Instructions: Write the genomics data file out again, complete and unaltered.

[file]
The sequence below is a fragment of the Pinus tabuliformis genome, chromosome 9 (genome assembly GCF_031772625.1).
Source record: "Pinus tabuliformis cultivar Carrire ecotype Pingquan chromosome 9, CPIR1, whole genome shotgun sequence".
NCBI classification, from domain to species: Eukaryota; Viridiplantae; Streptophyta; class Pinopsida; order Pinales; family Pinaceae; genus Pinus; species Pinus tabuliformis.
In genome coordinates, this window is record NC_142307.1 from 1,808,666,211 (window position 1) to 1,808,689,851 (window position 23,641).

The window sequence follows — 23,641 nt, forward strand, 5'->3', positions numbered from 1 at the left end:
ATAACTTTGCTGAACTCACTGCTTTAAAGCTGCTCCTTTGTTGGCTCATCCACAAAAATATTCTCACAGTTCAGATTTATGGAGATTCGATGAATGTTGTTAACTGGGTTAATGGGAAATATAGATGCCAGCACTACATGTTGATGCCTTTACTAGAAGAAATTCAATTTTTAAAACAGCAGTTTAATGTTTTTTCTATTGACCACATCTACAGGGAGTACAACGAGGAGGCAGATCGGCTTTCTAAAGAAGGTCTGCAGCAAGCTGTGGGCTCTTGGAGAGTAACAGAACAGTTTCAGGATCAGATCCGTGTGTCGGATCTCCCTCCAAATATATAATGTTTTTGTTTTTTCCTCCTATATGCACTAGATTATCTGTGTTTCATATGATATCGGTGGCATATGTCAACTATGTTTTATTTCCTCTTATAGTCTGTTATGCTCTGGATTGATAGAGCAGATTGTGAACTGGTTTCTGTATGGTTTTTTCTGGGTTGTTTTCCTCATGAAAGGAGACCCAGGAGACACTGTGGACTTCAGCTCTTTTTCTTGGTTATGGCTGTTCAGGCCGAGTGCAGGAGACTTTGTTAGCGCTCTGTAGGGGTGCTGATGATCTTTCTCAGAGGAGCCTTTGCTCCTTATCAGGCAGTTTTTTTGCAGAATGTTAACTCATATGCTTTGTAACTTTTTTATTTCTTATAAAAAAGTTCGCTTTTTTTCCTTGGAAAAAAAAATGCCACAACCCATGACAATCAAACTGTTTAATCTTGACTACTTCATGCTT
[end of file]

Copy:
The sequence below is a fragment of the Pinus tabuliformis genome, chromosome 9 (genome assembly GCF_031772625.1).
Source record: "Pinus tabuliformis cultivar Carrire ecotype Pingquan chromosome 9, CPIR1, whole genome shotgun sequence".
NCBI classification, from domain to species: Eukaryota; Viridiplantae; Streptophyta; class Pinopsida; order Pinales; family Pinaceae; genus Pinus; species Pinus tabuliformis.
In genome coordinates, this window is record NC_142307.1 from 1,808,666,211 (window position 1) to 1,808,689,851 (window position 23,641).

The window sequence follows — 23,641 nt, forward strand, 5'->3', positions numbered from 1 at the left end:
ATAACTTTGCTGAACTCACTGCTTTAAAGCTGCTCCTTTGTTGGCTCATCCACAAAAATATTCTCACAGTTCAGATTTATGGAGATTCGATGAATGTTGTTAACTGGGTTAATGGGAAATATAGATGCCAGCACTACATGTTGATGCCTTTACTAGAAGAAATTCAATTTTTAAAACAGCAGTTTAATGTTTTTTCTATTGACCACATCTACAGGGAGTACAACGAGGAGGCAGATCGGCTTTCTAAAGAAGGTCTGCAGCAAGCTGTGGGCTCTTGGAGAGTAACAGAACAGTTTCAGGATCAGATCCGTGTGTCGGATCTCCCTCCAAATATATAATGTTTTTGTTTTTTCCTCCTATATGCACTAGATTATCTGTGTTTCATATGATATCGGTGGCATATGTCAACTATGTTTTATTTCCTCTTATAGTCTGTTATGCTCTGGATTGATAGAGCAGATTGTGAACTGGTTTCTGTATGGTTTTTTCTGGGTTGTTTTCCTCATGAAAGGAGACCCAGGAGACACTGTGGACTTCAGCTCTTTTTCTTGGTTATGGCTGTTCAGGCCGAGTGCAGGAGACTTTGTTAGCGCTCTGTAGGGGTGCTGATGATCTTTCTCAGAGGAGCCTTTGCTCCTTATCAGGCAGTTTTTTTGCAGAATGTTAACTCATATGCTTTGTAACTTTTTTATTTCTTATAAAAAAGTTCGCTTTTTTTCCTTGGAAAAAAAAATGCCACAACCCATGACAATCAAACTGTTTAATCTTGACTACTTCATGCTT